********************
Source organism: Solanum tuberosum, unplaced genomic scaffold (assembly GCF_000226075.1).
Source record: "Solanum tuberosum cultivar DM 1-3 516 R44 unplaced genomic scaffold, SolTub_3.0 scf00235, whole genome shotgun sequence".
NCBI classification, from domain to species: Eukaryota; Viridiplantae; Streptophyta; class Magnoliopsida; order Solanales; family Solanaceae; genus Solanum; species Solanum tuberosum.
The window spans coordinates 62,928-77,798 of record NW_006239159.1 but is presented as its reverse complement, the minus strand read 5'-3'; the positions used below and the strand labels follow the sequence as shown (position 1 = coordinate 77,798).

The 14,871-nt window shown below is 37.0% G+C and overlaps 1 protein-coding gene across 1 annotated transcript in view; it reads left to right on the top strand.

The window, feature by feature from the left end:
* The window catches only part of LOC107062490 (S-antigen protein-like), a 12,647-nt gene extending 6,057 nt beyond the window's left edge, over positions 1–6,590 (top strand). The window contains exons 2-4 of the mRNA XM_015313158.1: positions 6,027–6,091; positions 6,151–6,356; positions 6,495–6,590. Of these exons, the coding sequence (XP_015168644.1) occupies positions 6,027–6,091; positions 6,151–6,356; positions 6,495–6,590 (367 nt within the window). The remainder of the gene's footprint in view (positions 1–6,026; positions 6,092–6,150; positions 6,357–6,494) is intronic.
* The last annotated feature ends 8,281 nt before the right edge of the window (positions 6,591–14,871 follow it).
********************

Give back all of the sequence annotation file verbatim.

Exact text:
Source organism: Solanum tuberosum, unplaced genomic scaffold (assembly GCF_000226075.1).
Source record: "Solanum tuberosum cultivar DM 1-3 516 R44 unplaced genomic scaffold, SolTub_3.0 scf00235, whole genome shotgun sequence".
NCBI classification, from domain to species: Eukaryota; Viridiplantae; Streptophyta; class Magnoliopsida; order Solanales; family Solanaceae; genus Solanum; species Solanum tuberosum.
The window spans coordinates 62,928-77,798 of record NW_006239159.1 but is presented as its reverse complement, the minus strand read 5'-3'; the positions used below and the strand labels follow the sequence as shown (position 1 = coordinate 77,798).

The 14,871-nt window shown below is 37.0% G+C and overlaps 1 protein-coding gene across 1 annotated transcript in view; it reads left to right on the top strand.

The window, feature by feature from the left end:
* The window catches only part of LOC107062490 (S-antigen protein-like), a 12,647-nt gene extending 6,057 nt beyond the window's left edge, over positions 1–6,590 (top strand). The window contains exons 2-4 of the mRNA XM_015313158.1: positions 6,027–6,091; positions 6,151–6,356; positions 6,495–6,590. Of these exons, the coding sequence (XP_015168644.1) occupies positions 6,027–6,091; positions 6,151–6,356; positions 6,495–6,590 (367 nt within the window). The remainder of the gene's footprint in view (positions 1–6,026; positions 6,092–6,150; positions 6,357–6,494) is intronic.
* The last annotated feature ends 8,281 nt before the right edge of the window (positions 6,591–14,871 follow it).